To see how these and other instructions are used, an example program is set forth below. In this program, the instruction XPRDL is used a number of times to perform the calculations required by Equation (6) for i=0, 1, and 2 (i.e., for a0, a1, a2, b0, b1, b2, c0, c1, c2). Note that the index ‘i’ in this program equals 0, 1, 2 rather than i=1, 2, 3, as described above, but the results are not affected by this. For pixel barycentric coefficients calculations (α,β,γ), as required by Equation (5), the instructions include MOV, FBL (‘Folded Blend Mode’), FWD, FSUBL (“Folded Long”), etc. For pixel attribute interpolation as shown in FIG. 4A, the instructions include MULL (multiply long) and FSUBL.
More specifically, below is the listing of the required calculations and their implementation in the instruction set of the SIMD ALU, for the (i) triangle setup and (ii) pixel processing, and (iii) pixel attribute interpolation.
To implement the forgoing required calculations, the following instructions are executed (with 9 instructions, for SIMD 4 bits (nibble) mode):
To implement the forgoing required calculations, the following instructions are executed (with 7 instructions):
To implement the forgoing required calculations, the following instructions are executed (with 2 instructions, for SIMD 8 bits (byte) mode):
Finally, FIG. 7 shows a SIMD-ALU structure for the short data processing mode of the method, in accordance with an embodiment of the present invention. As indicated before, this unit is implemented as two scalar ALUs, ALU_{0 }16 and ALU_{1 }18. As shown, both ALU_{0 }16 and ALU_{1 }18 process the aforementioned coefficients, c1, a1h, b01, a11, b11, a0h, b0h, a01, b1h and c0, with multiplications, shifting and addition operations, The ALU_{0 }16 and ALU_{1 }18 are operative to handle 4 pixels in cycle-shifted operations (each 18×4=72 bits) with the bypass registers 30, 32.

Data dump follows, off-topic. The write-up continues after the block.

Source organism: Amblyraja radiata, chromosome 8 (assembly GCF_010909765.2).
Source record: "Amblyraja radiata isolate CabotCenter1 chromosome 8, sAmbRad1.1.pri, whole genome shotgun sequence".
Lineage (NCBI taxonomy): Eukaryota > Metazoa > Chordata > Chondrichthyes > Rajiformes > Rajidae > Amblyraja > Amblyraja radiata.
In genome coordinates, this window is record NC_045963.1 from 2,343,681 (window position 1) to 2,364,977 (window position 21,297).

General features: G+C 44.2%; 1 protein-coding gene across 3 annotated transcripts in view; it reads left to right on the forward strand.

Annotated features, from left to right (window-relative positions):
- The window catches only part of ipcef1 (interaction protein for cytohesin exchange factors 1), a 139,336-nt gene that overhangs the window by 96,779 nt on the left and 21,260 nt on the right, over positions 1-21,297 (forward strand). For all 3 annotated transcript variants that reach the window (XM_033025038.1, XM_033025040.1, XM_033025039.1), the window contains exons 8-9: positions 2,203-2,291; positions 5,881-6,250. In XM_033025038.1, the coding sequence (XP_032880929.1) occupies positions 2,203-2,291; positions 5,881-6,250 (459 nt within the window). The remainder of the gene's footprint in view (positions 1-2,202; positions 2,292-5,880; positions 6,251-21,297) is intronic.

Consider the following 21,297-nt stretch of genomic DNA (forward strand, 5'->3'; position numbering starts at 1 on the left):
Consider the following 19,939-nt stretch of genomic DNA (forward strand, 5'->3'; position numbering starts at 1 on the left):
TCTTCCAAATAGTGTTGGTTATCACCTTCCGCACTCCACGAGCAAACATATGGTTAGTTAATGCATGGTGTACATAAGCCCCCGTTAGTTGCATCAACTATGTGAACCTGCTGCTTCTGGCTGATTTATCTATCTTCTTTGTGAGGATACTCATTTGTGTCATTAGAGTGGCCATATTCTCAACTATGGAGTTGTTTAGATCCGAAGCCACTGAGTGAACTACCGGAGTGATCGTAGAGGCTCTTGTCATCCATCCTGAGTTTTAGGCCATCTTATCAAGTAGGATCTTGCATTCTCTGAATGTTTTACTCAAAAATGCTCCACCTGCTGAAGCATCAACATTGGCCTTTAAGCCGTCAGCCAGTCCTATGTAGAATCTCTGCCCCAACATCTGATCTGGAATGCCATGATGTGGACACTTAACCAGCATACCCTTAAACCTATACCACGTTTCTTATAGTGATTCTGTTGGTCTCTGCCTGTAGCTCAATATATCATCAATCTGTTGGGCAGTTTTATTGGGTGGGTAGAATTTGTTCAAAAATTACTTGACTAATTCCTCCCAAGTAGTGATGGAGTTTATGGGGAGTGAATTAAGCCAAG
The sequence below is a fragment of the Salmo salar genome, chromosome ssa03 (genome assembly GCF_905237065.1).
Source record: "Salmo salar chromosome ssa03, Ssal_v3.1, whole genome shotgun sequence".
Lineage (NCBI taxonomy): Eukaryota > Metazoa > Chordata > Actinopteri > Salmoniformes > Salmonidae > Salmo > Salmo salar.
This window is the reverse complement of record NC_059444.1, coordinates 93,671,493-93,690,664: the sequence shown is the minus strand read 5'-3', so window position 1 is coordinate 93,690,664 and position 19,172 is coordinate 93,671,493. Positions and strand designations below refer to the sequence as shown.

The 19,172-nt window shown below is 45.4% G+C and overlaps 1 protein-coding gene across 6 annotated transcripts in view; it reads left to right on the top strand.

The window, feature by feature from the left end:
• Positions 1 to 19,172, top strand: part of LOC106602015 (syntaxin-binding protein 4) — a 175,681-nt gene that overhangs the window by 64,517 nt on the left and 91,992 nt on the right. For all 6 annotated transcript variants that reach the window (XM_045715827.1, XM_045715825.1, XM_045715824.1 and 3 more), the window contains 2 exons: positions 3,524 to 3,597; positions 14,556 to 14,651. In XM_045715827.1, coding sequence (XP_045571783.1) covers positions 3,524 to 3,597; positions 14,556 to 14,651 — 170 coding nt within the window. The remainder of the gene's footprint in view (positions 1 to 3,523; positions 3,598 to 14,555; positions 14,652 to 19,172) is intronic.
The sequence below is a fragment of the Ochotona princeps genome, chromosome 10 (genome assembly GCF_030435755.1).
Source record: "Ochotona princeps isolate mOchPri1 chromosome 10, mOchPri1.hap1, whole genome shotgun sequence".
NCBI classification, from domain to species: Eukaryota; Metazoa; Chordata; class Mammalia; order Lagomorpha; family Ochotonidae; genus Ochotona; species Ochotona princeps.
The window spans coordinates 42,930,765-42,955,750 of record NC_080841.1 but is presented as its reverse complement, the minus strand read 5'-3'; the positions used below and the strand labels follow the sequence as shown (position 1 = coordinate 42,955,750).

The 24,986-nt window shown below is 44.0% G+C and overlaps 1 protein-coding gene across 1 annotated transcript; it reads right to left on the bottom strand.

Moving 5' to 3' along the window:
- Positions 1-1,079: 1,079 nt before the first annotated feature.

Thus, the method and interpolation algorithm of the present invention are implemented in floating point arithmetic units with high efficiency and accuracy; a performance improvement is made in triangle interpolation for triangles with size more than 1 pixels compared to prior art methods; and simplification is made of pixel level interpolation hardware by splitting the homogeneous barycentric coordinate calculation to triangle level and pixel level.
Although the present invention has been described in considerable detail with reference to certain preferred versions thereof, other versions are possible. Therefore, the spirit and scope of the appended claims should not be limited to the description of the preferred versions contained herein.